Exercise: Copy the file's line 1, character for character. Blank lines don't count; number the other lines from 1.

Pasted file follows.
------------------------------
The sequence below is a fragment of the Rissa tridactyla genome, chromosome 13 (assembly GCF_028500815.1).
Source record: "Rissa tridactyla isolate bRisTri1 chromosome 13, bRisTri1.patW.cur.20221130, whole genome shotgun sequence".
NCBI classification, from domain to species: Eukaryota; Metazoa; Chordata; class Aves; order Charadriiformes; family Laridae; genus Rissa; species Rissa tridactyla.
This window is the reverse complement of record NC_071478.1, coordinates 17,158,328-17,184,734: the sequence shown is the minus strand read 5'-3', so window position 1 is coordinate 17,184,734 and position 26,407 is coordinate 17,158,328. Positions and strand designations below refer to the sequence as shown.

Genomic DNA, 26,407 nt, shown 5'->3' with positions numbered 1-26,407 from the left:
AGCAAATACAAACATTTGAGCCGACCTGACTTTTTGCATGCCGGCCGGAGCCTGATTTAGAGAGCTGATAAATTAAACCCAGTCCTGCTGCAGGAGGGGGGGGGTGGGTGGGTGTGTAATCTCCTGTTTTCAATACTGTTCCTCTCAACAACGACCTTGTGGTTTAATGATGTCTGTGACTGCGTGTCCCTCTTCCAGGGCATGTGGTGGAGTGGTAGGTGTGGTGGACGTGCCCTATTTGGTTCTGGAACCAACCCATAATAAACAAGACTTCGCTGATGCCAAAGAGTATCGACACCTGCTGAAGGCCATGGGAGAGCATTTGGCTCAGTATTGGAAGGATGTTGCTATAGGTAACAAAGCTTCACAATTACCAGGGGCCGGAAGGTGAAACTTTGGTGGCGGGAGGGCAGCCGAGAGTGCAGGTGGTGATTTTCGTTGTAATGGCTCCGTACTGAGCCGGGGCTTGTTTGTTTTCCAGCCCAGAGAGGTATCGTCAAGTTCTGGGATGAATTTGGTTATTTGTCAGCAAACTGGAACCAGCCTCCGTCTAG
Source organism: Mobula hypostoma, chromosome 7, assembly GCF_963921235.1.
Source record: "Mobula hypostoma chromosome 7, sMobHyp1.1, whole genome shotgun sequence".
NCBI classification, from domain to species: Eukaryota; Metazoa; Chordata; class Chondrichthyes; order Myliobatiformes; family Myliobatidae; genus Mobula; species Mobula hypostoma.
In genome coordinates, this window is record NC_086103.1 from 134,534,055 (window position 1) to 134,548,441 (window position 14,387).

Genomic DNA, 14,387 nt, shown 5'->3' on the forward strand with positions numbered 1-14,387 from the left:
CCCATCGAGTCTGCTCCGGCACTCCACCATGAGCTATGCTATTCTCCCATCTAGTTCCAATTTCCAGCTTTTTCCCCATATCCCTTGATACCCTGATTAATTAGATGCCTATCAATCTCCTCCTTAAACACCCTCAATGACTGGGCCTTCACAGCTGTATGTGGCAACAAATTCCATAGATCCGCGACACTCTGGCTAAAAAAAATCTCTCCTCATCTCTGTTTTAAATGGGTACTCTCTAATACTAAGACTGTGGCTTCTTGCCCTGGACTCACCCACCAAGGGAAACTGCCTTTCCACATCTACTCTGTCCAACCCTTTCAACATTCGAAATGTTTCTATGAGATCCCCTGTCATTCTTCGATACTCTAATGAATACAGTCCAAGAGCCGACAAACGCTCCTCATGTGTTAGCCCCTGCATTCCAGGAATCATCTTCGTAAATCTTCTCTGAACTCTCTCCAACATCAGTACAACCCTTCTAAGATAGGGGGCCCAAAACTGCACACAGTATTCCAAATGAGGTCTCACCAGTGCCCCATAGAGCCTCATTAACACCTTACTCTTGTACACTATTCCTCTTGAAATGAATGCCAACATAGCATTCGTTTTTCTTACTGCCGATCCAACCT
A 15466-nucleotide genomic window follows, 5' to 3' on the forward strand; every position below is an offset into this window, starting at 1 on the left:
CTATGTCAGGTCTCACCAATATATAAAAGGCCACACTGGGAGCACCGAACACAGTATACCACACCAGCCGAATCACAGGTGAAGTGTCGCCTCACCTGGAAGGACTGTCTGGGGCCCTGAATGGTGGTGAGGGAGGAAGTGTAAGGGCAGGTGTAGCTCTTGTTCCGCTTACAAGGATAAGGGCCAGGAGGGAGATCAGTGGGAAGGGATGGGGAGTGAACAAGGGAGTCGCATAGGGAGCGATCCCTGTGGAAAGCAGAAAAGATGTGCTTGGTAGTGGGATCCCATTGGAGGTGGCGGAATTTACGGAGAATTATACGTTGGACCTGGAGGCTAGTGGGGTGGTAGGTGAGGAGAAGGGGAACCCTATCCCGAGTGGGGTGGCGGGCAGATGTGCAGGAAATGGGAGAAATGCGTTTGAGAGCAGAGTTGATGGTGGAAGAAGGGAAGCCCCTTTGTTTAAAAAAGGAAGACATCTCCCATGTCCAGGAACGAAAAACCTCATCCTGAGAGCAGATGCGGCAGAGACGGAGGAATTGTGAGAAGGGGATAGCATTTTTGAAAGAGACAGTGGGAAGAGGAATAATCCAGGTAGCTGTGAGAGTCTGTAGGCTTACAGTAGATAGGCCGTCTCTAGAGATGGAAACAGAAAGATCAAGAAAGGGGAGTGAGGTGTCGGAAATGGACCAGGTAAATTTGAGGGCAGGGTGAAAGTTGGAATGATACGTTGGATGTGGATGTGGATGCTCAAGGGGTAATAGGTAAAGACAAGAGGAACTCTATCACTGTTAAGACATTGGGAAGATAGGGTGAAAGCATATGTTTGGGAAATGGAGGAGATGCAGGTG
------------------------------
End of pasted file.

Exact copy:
The sequence below is a fragment of the Rissa tridactyla genome, chromosome 13 (assembly GCF_028500815.1).